Caixin
May 27, 2020 07:48 PM
BUSINESS & TECH

Carmakers Propose Government Do More to Support Carmakers

The China Association of Automotive Manufacturers predicts that sales are likely to drop by up to 25% in 2020.
The China Association of Automotive Manufacturers predicts that sales are likely to drop by up to 25% in 2020.

Carmakers attending the annual meeting of China’s top legislature have suggested the government do more to support their beleaguered industry, be it through tax cuts, tax reforms or loosening restrictions on car purchases.

The country’s car market has already seen growth come to a grinding halt in recent years, and sales are expected to go into reverse in 2020 with the impact of Covid-19. The China Association of Automotive Manufacturers (CAAM) predicts that sales are likely to drop by up to 25% in 2020.

Chen Hong, chairman of state-owned SAIC Motor Corp. Ltd., the country’s largest carmaker, proposed to the National People’s Congress (NPC) that restrictions on the number of license plates be scrapped. Quotas on the number of license plates available are enforced in six cities including Beijing and Shanghai, plus South China’s Hainan province, and can lead to people waiting for months or even years to get the plate needed to put a car on the road.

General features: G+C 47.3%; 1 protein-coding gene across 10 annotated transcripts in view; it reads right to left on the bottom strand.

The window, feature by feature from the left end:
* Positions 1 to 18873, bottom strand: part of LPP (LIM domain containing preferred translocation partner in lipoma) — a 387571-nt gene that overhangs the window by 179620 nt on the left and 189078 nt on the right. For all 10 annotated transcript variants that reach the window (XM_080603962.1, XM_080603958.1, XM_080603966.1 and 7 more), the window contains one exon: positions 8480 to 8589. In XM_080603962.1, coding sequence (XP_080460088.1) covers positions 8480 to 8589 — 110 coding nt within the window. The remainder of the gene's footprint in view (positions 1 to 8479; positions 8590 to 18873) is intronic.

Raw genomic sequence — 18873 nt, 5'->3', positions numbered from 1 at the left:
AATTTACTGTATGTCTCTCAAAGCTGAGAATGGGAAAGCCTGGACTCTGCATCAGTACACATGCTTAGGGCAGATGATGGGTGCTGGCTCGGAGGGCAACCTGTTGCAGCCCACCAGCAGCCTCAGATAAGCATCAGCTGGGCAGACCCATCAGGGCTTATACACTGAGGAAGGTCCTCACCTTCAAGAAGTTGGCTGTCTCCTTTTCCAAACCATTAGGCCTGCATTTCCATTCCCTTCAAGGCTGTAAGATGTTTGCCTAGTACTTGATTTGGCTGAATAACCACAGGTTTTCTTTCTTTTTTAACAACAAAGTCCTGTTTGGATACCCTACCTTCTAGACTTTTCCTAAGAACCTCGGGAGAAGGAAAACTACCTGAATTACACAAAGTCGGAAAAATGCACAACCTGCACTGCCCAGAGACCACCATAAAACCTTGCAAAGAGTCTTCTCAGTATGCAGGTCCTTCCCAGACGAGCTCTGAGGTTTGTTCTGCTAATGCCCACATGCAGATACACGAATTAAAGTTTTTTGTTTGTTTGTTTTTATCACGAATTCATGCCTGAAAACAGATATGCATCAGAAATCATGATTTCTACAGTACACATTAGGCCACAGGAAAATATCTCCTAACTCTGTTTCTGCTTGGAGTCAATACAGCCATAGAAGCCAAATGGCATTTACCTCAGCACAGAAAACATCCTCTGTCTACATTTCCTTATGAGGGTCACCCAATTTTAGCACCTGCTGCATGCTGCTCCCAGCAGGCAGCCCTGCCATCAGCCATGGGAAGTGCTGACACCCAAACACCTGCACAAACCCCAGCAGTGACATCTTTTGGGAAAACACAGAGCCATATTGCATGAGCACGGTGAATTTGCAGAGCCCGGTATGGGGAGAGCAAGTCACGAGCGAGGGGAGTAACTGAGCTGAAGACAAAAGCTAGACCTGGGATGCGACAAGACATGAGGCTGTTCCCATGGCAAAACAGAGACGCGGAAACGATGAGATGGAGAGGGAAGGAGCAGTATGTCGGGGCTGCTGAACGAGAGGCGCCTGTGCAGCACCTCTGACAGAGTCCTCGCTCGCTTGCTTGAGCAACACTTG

The restrictions, which aim to relieve the country’s chronic traffic and air pollution problems, have already been eased everywhere but Beijing until the end of the year.

However, CAAM Deputy Secretary General Shi Jianhua said cities still have to take pollution and traffic into consideration.

Zeng Qinghong, chairman of Guangzhou Automobile Group Co. Ltd., submitted a proposal at an NPC meeting that called for taxes to be cut or waived for cars with engines of 1.6 liters or less.

The government implemented this policy in 2009, cutting the 10% tax to 5% that year and setting it at 7.5% in 2010, before returning it to the original level in 2011. In 2009, car sales jumped 46.15%, CAAM data showed, up nearly 40 percentage points from 2008. The following year also saw double-digit sales growth. Policymakers re-ran this tax cut between 2015 and 2017, when it caused another jump in sales, which faded as soon as the tax cuts ended.

Another suggestion on automobile taxes came from Li Shufu, chairman and founder of carmaker Geely. Li suggested that local governments should get half of car purchase tax revenue, rather than all of the money going into central government coffers. This would give the local authorities a material interest in promoting car sales, said Li.

CAAM has previously predicted up to 25% year-on-year drop in sales this year. Normal purchasing may not be enough to pull the industry out of a deep depression, and more stimulus should be carried out to prop up China’s auto market, said Shi.

Contact reporter Lu Yutong (yutonglu@caixin.com) and editor Joshua Dummer (joshuadummer@caixin.com)

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